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Obama: Regulations Do Not Limit Credit Access

Phil Hall
Jun 24, 2016
President Obama is pushing back against assertions that federal regulations put into place after the 2008 recession are responsible for denying borrowers access to home loans

President Obama is pushing back against assertions that federal regulations put into place after the 2008 recession are responsible for denying borrowers access to home loans.

In an interview with Bloomberg, the president was specifically challenged with data that showed the majority of approved mortgages go to the wealthiest applicants while homeownership among African-Americans has declined over the past eight years. In response, President Obama blamed the financial services industry rather than the federal regulations governing this industry.

“Well, the interesting thing—and we’ve looked at this very carefully—is that there’s no doubt that there’s been some pullback and increased conservatism on the part of lenders,” the president said. “But oftentimes, it’s not justified by the regulations. It’s a byproduct of them rethinking their business model. And so if you talk to a number of bankers, what they’ll say is, ‘Look, these loans just aren’t that profitable to us.’ Or, ‘These small-business loans may just not be worth us churning through the paperwork.’ And that’s independent of any regulatory requirements that are being placed on them. Typically, what you’ve seen is a pendulum swinging where, after a financial crisis, oftentimes there’s a pullback on the part of the banking industry. My suspicion is that will end up loosening, and when it does, that’s when you want to make sure that those regulations are avoiding some of the excesses that we saw in the past.”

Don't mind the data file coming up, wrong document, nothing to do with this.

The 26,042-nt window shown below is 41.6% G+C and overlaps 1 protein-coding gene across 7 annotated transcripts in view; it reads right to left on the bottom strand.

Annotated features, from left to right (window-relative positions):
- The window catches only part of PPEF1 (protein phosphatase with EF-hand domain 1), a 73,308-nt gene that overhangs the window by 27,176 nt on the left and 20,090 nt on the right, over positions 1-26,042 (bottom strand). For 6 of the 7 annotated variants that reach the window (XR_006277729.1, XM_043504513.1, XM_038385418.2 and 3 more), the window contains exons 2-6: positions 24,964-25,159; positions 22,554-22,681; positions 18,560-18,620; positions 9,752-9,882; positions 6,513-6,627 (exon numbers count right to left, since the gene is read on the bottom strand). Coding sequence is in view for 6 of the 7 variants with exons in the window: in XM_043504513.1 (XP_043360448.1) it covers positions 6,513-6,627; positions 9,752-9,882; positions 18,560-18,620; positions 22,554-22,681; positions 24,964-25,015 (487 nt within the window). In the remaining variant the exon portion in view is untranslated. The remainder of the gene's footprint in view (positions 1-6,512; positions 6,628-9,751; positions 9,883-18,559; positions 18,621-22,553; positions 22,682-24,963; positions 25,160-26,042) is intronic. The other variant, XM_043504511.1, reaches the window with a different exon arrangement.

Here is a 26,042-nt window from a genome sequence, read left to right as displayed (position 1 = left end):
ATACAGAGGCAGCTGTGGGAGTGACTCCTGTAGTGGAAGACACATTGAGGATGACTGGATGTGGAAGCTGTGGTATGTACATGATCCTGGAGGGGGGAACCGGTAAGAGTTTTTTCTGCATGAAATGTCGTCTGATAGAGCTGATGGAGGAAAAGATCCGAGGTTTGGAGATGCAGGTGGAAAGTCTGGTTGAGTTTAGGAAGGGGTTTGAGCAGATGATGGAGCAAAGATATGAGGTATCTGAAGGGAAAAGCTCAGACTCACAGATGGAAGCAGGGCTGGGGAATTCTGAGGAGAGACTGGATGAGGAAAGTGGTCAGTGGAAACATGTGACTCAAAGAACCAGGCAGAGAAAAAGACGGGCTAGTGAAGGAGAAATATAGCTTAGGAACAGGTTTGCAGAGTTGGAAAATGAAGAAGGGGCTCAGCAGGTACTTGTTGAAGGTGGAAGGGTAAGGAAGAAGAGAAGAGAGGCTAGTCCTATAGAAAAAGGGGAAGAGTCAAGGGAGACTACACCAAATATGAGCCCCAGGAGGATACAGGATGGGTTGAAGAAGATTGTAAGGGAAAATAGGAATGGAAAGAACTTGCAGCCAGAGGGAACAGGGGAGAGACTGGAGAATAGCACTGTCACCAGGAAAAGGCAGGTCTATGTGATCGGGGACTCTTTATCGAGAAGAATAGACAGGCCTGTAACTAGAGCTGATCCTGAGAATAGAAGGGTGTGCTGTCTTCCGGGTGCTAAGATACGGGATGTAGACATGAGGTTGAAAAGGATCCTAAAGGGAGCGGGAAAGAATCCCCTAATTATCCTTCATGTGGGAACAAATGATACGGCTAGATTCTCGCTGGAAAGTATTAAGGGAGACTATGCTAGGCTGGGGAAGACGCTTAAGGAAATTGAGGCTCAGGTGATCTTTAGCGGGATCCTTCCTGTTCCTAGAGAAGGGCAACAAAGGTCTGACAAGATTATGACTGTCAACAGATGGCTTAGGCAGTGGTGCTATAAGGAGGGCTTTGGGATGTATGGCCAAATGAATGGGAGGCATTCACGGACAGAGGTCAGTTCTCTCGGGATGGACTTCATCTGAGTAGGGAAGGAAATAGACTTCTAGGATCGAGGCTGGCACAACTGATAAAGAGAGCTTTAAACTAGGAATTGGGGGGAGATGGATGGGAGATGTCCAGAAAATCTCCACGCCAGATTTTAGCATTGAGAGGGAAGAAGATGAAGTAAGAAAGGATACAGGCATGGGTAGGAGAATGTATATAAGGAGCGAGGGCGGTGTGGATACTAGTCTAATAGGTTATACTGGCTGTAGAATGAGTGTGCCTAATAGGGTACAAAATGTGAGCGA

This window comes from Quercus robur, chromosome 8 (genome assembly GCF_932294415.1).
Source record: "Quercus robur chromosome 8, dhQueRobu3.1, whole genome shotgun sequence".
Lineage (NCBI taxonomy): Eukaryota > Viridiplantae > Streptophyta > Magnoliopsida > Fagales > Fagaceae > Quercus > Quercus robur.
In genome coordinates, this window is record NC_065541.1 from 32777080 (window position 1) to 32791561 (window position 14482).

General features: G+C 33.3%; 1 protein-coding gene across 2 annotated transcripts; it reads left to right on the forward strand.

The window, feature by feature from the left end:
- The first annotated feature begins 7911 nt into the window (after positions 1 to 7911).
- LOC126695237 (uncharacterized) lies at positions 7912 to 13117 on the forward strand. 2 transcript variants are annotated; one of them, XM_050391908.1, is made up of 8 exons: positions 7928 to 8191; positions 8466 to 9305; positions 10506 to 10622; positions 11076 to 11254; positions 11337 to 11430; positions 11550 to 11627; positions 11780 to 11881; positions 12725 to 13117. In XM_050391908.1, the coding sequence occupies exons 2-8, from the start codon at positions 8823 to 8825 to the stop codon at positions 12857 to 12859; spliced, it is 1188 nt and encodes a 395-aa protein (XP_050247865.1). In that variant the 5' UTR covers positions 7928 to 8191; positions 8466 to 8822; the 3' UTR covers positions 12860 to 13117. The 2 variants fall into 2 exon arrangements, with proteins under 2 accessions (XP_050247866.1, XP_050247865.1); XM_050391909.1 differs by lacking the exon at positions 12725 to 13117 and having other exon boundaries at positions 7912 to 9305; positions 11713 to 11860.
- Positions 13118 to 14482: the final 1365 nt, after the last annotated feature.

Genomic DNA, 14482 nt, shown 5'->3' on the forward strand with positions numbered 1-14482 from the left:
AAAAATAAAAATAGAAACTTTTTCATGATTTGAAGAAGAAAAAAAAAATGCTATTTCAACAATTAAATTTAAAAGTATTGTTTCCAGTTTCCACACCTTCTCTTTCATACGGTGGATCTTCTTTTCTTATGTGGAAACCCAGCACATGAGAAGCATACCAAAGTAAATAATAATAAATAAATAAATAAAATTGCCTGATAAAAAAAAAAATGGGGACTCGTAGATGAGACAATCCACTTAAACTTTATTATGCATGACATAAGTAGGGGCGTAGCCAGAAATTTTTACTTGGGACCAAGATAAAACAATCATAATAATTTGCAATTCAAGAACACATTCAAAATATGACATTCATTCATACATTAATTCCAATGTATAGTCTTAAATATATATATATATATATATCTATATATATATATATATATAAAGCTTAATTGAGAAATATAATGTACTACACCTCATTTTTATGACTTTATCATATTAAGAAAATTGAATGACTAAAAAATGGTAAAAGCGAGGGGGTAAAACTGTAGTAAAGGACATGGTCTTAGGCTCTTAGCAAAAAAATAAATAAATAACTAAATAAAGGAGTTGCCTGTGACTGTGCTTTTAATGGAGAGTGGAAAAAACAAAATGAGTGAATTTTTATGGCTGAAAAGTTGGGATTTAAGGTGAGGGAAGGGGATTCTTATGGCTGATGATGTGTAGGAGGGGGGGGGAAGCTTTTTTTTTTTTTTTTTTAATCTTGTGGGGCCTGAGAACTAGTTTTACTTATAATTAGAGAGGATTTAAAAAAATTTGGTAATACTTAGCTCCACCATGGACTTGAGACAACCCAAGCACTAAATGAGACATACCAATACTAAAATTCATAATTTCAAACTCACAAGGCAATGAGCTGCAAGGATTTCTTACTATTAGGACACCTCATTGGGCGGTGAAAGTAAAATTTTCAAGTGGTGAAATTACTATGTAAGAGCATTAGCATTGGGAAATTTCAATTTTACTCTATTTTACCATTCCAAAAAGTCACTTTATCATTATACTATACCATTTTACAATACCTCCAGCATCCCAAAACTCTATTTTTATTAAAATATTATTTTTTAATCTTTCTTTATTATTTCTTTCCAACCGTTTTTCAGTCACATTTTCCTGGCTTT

President Obama also bristled at the idea that his administration has been too friendly to the nation’s largest banks.

“My job as president of the United States is to make sure that the overall system is stable and that the economy as a whole is well-served by a healthy, functioning system that allocates capital in efficient ways,” he added. “And that means the interests of any individual bank or banker are not always going to be congruent with the interests of the economy as a whole. That shouldn’t be a surprise, and I would say the American people should be suspicious if anybody who’s occupying this office thinks that whatever’s good for the top 10 banks is automatically good for America. Even bankers shouldn’t want their president to be thinking that way.”

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